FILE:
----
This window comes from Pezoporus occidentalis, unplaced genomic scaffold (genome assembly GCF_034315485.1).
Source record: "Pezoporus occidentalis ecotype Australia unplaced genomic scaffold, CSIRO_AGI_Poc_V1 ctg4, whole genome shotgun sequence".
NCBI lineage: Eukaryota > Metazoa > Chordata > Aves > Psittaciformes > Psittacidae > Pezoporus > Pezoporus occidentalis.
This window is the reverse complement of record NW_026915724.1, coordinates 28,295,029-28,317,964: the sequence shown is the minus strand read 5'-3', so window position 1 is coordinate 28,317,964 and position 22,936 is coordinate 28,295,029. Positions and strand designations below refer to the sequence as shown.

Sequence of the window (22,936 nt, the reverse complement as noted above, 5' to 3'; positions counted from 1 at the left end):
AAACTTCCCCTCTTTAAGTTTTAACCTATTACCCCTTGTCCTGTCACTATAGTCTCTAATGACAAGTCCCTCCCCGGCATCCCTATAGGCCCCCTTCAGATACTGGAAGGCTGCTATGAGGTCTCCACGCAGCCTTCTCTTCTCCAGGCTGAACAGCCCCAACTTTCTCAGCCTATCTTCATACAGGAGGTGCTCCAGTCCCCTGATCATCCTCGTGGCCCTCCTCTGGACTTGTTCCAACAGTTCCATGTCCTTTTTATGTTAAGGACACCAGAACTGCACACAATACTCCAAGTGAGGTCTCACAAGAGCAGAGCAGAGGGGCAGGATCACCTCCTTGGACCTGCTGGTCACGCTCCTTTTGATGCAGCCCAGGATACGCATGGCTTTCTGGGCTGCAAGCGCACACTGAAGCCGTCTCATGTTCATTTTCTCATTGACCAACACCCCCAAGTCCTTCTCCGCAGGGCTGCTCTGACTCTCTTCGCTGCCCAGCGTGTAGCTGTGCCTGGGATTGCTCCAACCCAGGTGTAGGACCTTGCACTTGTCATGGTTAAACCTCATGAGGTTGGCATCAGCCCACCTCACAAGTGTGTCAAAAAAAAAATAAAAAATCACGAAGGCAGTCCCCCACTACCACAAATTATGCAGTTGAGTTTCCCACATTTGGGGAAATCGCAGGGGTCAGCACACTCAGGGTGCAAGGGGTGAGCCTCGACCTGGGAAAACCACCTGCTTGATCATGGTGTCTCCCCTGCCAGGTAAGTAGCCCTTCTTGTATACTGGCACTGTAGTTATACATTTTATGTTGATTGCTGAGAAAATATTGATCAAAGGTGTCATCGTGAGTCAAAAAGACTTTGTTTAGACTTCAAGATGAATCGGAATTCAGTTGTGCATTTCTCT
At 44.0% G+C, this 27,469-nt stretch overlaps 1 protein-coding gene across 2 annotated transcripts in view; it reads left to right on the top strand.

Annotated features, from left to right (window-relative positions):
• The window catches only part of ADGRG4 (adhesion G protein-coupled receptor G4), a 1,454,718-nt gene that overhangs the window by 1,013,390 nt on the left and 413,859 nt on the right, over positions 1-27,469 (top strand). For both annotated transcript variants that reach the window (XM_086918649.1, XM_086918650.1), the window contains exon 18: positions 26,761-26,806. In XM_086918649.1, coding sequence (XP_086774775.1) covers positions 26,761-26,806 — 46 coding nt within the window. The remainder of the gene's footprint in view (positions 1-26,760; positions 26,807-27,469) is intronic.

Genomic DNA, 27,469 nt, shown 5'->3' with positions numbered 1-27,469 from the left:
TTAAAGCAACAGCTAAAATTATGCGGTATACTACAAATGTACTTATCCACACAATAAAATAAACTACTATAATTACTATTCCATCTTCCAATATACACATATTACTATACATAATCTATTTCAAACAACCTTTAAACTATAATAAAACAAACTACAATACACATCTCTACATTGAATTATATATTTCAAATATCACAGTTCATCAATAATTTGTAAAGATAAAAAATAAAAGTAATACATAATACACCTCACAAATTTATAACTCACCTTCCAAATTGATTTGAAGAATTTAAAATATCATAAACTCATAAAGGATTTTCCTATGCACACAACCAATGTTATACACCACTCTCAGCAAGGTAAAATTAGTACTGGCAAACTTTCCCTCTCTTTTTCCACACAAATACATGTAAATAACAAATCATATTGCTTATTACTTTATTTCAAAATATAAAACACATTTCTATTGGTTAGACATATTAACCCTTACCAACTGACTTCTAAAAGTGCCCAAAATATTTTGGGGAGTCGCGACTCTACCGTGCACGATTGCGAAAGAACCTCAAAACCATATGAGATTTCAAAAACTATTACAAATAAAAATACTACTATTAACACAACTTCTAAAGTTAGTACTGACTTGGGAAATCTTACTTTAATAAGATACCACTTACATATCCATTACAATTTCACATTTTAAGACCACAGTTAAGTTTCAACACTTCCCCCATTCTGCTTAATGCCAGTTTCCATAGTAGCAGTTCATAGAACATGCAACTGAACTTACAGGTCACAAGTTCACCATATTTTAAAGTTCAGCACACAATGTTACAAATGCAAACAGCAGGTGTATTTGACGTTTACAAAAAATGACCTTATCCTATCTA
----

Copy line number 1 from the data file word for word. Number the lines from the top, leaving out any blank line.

This window comes from Pezoporus occidentalis, unplaced genomic scaffold (genome assembly GCF_034315485.1).